Both male and female reformers in Illinois were willing to experiment with various modern state- sponsored social measures, which led to the adoption of the eugenic commitment law.  Reformers viewed the law as way to use science to better society (Rembis 2003, p. 14) and drew support from middle class white women who took it upon themselves to do what they thought was best as “universal mothers” (Rembis 2003, p. 40). To them and many men, eugenics seemed like a simple solution to a more complex social problem (Rembis 2003, p. 73).  To eugenic reformers, institutions seemed to make the most sense because they thought these institutions would provide care for people who could not care for themselves and therefore improve society as a whole (Rembis 2003, p. 39).

Debate regarding sterilization legislation

Though no sterilization law in Illinois was ever passed, bills were introduced into the legislature in 1925, 1929, and 1933, showing Illinois was interested in the concept of eugenics (Curtis, p. 4).  Ultimately eugenicists in Illinois felt that sexual segregation and institutionalization were both more effective and more humane than sexual sterilization (Curtis, p. 64).

Those involved in the care of the feebleminded in Illinois largely supported the eugenical ideas that these persons should not be allowed to reproduce, and intended to confine all such persons to institutions for the extent of their reporductive years (Curtis, p. 68).  Dr. Hardt, supervisor of the Lincoln State School and Colony, explained that one must "not rest until you have taken care of every young woman during the child bearing age so  that she may not in her turn produce feeble-minded children to be a burden" (quoted in Curtis, pp. 74-75).  Throughout the early 1900s the Lincoln State School's population increased, reflecting Illinois attitude that society needed to be protected from the feebleminded, and that the feebleminded needed supervisioin and care (Curtis, p. 75).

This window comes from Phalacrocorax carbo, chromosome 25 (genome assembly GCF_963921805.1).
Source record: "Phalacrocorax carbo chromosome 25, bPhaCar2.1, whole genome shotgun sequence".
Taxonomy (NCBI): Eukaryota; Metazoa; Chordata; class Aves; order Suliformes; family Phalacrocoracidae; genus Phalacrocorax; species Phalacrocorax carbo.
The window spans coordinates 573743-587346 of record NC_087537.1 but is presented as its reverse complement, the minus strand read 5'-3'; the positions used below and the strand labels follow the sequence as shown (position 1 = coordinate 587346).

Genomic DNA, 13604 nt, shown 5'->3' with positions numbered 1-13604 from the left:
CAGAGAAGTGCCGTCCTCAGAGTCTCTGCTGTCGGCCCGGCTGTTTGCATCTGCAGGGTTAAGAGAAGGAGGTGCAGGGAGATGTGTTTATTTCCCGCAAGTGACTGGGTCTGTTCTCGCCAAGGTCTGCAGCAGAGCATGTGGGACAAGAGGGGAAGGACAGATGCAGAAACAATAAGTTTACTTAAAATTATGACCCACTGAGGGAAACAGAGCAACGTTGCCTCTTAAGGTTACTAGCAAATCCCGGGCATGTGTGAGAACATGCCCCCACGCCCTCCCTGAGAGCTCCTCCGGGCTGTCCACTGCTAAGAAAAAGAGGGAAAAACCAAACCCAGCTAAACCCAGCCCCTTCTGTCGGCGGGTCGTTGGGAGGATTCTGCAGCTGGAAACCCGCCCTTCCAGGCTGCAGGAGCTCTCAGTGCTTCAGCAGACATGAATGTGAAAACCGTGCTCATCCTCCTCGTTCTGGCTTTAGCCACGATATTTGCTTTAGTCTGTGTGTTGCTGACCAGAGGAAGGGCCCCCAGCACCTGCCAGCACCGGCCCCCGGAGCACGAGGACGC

As neighboring Indiana passed the first sterilization law, the eugenically minded in Illinois "expressed concern over the inefficiency and potential abuse of the Inidana law and reasoned that sterilizaed individuals were still capable of spreading mental defect with venereal diseases.  Sexual segregation would have to suffice despite the enormous number of individuals needing cares.  The State owed it to itself and to posterity" (Curtis, p. 83).  It was realized that neither sterilization laws nor marriage restrictions could be effective in the absence of segregation, since sexual segregation was the only law which could be applied effectively to all feebleminded persons, and ensure that feebleminded persons would not pass on disease or feeblemindedness to others (Curtis, p. 94).

Groups targeted and victimized